Heading out the door? Read this article on the new Outside+ app available now on iOS devices for members! Download the app.
February 25, 2008
We love getting letters from Vegetarian Times readers—some we publish in the magazine, some go up on a bulletin board in our office so we can all see what our readers are saying. The letter below, in which a longtime vegetarian reflects on the latest beef recall, is too long to publish in our magazine, but I wanted to share it anyway. If you’d like to get in touch with us to share compliments, complaints, ask questions, or just share your thoughts, email us at email@example.com.
—Lisa Barley, associate editor/web editor
From Tracy Knopf, Twain Harte, CA:
For eighteen years I’ve been a vegetarian. I don’t preach or tell people what to do. However, in light of the largest beef recall in history, I’d like to share why I’m a vegetarian.
1. Animal Cruelty
Beef cattle are treated inhumanely. At the Westland, CA, plant, suffering, crippled animals are picked up and moved with a forklift. Others are kicking in the face, some have had water blown up their noses with a fire hose in an attempt to force them to get up. Cows living in cramped conditions stand in deep manure until they become infected with hoof disease. Then there’s mad cow disease, caused by cows being fed cows. Cattle are injected with antibiotics and growth hormones which end up on the dinner table.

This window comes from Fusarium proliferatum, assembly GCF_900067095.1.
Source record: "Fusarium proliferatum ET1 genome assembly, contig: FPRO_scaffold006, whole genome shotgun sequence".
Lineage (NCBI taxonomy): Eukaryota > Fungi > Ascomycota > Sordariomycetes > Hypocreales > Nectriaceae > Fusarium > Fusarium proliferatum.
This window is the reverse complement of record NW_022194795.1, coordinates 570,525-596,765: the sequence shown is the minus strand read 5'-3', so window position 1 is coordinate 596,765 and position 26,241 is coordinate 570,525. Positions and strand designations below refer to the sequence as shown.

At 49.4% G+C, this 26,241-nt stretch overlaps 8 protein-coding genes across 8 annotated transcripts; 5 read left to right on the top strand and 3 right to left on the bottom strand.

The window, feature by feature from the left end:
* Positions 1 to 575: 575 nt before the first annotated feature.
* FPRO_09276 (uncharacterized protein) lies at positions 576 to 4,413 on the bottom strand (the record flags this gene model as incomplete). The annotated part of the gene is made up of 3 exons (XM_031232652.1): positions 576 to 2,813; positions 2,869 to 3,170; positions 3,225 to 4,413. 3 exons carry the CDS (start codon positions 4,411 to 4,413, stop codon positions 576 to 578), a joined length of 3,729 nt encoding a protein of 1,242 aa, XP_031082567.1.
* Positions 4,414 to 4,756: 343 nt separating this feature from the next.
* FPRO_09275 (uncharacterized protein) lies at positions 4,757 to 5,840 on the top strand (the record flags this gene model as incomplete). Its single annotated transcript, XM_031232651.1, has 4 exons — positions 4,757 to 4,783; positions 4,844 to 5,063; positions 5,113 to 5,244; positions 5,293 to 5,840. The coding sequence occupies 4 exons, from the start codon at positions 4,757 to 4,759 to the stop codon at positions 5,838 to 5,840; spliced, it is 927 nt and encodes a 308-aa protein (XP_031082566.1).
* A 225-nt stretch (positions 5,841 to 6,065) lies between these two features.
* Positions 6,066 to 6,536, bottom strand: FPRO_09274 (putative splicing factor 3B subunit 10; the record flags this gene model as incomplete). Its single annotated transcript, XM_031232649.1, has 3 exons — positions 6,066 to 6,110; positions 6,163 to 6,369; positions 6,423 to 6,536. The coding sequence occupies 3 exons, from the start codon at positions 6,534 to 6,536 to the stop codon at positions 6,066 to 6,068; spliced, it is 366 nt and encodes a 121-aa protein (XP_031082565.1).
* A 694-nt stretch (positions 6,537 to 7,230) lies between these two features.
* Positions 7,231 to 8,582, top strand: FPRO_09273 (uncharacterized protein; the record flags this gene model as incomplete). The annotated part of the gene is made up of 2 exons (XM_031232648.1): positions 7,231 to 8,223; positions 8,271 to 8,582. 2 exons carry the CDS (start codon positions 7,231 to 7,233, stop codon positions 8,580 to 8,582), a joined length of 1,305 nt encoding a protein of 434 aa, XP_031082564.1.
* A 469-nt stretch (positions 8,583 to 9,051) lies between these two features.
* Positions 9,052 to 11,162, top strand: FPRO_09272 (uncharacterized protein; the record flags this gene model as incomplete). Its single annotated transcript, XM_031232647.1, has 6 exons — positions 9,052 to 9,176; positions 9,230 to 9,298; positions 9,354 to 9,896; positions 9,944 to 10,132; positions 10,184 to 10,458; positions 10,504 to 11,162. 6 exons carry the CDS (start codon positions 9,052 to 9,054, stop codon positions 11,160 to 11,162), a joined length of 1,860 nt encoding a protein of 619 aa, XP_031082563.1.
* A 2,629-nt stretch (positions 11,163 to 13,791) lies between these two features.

2. The Environment
Motivated by profit, thousands of acres of rain forest are purchased inexpensively and clear cut for grazing by McDonalds, Burger King, and others. Methane from cow manure greatly contributes to global warming. Cows use huge amounts of water for drinking and in growing the food they consume.
3. Personal Health
Mostly I’m asked where I get protein. In fact, most Americans get too much protein, which if not used, is converted to body fat. Read your labels. Protein is found in pasta, beans, nuts, potatoes, eggs, pumpkin, spinach, even tomato soup!
Eating primarily vegetables, grains, fruits, and nuts reduces heart disease, diabetes, high blood pressure, and certain cancers.
Bookstores contain hundreds of vegetarian cookbooks. Experiment with recipes. Vegetarian cooking is not only delicious, it’s great for your body, soul, and our Earth. Talk about a Happy Meal!